# Brad Zaun



A misguided effort to make Iowa's local elections partisan

Rick Morain is the former publisher and owner of the Jefferson Herald, for which he writes a regular column.

If Senate File 23 were to become law in Iowa, all city and school elections would be partisan, and only partisan. Candidates in those elections would have their names placed on the ballot only by their political party; no independent candidates could run.

Republican State Senator Brad Zaun of Urbandale filed the bill on January 9, and it was quickly assigned to a State Government subcommittee, which has not yet considered the bill. Zaun filed a similar bill last year. It went nowhere.

Almost all Iowa city and school elections have been nonpartisan for many decades. For all I know it’s been that way since the creation of the state more than 150 years ago. I didn’t try to research that history, and it doesn’t really matter. The important fact is that at present, anyone of legal age in Iowa, whether affiliated with a political party or not, can take out nomination papers, get the required number of signatures on them by the filing deadline, and thereby become a candidate to help govern his or her city or school district.

It’s a system that’s worked just fine forever. Why change it?

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Who's who in the Iowa Senate for 2023

The Iowa Senate began its 2023 session on January 9 with 34 Republicans and sixteen Democrats, the largest majority seen in the chamber for about five decades. Five of the last seven Iowa general elections have been Republican waves.

Fourteen senators (nine Republicans, five Democrats) were just elected to the chamber for the first time in November. Seven of them (four Republicans and three Democrats) previously served in the Iowa House.

Fifteen senators are women (eight Democrats and seven Republicans), up from twelve women in the chamber prior to the 2022 election and more than double the six women senators who served prior to the 2018 election.

Democrat Izaah Knox is the second Black state senator in Iowa history. The first was Tom Mann, a Democrat elected to two terms during the 1980s. The other 49 senators are white. No Latino has ever served in the chamber, and Iowa’s only Asian-American senator was Swati Dandekar, who resigned in 2011.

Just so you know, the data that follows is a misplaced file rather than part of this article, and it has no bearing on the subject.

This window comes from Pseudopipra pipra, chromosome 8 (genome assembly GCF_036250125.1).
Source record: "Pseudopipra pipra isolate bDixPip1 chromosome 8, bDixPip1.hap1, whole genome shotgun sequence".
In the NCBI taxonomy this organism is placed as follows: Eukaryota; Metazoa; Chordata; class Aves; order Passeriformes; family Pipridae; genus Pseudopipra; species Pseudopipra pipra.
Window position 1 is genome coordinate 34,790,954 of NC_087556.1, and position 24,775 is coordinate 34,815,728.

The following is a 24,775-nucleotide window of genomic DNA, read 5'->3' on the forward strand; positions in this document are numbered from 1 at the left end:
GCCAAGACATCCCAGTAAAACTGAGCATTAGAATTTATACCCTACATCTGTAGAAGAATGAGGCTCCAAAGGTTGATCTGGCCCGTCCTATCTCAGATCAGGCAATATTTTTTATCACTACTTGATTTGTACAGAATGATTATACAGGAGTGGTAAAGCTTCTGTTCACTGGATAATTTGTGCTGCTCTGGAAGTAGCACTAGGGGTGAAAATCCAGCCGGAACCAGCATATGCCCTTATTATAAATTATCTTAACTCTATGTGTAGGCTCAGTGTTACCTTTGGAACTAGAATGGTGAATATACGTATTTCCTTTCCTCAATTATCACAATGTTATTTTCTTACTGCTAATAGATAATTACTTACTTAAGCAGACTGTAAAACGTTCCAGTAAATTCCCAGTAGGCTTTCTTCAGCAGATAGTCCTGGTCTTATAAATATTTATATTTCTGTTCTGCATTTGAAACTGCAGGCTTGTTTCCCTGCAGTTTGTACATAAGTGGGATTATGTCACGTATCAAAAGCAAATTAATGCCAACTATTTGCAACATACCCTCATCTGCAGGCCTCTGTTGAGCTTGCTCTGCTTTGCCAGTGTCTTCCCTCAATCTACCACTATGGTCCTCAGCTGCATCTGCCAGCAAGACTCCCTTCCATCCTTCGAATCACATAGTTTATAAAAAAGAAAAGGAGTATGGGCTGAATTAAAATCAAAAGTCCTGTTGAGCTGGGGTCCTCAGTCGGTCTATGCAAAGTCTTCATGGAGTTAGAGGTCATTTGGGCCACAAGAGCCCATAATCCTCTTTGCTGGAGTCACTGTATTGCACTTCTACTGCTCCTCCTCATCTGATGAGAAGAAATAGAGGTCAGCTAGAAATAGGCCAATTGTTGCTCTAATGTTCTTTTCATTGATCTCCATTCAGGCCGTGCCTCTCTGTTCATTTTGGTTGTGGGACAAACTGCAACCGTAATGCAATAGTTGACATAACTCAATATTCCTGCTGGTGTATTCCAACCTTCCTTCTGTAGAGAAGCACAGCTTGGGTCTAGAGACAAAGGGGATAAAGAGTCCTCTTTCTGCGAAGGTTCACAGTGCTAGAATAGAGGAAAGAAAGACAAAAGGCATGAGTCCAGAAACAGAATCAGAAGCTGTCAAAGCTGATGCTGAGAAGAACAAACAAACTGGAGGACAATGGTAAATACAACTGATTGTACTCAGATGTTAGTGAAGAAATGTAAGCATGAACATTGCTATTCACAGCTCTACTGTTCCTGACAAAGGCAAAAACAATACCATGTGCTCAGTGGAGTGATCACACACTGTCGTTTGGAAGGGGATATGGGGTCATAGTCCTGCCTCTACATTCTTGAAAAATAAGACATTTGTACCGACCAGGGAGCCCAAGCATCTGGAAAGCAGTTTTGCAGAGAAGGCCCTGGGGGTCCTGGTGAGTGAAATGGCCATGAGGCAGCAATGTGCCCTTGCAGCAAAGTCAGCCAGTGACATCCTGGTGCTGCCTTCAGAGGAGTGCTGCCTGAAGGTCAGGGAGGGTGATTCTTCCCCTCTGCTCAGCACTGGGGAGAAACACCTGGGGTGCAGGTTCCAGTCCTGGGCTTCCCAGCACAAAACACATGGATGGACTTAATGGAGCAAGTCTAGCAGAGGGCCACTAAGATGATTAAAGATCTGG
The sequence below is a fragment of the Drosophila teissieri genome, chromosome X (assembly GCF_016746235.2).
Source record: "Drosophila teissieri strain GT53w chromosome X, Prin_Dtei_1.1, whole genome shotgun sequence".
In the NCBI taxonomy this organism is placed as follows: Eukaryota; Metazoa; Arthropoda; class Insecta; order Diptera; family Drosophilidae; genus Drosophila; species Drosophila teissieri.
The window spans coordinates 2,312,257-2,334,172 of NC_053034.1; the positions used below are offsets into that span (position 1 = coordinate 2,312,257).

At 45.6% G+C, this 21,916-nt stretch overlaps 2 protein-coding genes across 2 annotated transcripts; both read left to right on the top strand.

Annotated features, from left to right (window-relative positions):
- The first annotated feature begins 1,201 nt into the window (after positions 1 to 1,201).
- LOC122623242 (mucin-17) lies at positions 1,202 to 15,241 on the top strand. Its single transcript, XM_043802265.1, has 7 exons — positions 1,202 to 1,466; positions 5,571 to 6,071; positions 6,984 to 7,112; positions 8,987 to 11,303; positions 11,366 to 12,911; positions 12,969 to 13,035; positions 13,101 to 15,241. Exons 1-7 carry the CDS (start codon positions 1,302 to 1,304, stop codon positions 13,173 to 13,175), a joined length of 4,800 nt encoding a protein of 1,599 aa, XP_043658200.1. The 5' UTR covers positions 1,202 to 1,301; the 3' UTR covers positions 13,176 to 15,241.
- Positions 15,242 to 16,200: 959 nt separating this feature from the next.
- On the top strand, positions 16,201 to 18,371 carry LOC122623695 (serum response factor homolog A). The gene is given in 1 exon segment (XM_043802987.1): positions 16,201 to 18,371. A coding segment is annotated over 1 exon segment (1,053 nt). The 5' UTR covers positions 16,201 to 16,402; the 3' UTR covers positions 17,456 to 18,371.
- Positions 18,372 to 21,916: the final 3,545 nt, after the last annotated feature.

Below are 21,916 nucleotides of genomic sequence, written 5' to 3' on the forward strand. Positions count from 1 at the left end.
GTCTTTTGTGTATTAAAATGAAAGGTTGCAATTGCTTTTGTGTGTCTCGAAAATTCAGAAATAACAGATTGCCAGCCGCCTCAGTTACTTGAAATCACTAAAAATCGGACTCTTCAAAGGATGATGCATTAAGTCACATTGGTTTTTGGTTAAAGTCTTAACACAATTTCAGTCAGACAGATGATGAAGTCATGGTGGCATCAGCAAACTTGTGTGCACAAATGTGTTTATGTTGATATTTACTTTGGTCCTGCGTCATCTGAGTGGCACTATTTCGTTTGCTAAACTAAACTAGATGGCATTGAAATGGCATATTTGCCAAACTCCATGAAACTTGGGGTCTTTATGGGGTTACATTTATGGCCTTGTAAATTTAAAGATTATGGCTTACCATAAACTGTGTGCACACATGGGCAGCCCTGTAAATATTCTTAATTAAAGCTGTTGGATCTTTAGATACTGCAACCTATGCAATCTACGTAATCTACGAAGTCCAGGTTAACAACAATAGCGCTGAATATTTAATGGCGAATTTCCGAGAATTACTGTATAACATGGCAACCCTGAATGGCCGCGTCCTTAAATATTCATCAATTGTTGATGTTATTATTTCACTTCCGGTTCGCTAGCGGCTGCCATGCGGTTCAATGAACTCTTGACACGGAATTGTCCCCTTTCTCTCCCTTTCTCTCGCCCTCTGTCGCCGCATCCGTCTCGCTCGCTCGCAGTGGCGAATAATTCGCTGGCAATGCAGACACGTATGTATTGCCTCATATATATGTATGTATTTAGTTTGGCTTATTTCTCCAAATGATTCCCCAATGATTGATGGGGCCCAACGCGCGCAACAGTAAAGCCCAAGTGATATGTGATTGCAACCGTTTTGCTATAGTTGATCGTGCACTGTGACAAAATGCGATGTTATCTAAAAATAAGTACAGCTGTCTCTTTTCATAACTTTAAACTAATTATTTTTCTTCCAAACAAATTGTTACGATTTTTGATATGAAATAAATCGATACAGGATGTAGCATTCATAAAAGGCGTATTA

Democrat Janice Weiner became the first Jewish person to serve in the Iowa Senate since Ralph Rosenberg left the legislature after 1994. Democrat Liz Bennett became the first out LGBTQ state senator since Matt McCoy retired in 2018.

I enclose below details on the majority and minority leadership teams, along with all chairs, vice chairs, and members of standing Iowa Senate committees. Where relevant, I’ve mentioned changes since last year’s legislative session. The Senate has added a new Technology Committee and renamed what used to be “Labor and Business Relations” as the Workforce Committee.

Some non-political trivia: the 50 Iowa senators include two Taylors, a Democrat and a Republican. As for first names, there are three Jeffs and two men each named Mark, Mike, and Dan.

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"Current events do not belong in history class"

Nick Covington taught social studies at Ankeny High School from 2012 to 2022 and became the full-time Creative Director of the Human Restoration Project when his teaching contract ended on June 1. You can follow Nick on Twitter @CovingtonEDU. This article was originally published on May 15 on Medium.

On Feb 25, 2022, I resigned as a social studies teacher at Ankeny High School, a position I have held since 2012, effective at the end of the school year. I will not be returning to the classroom this fall.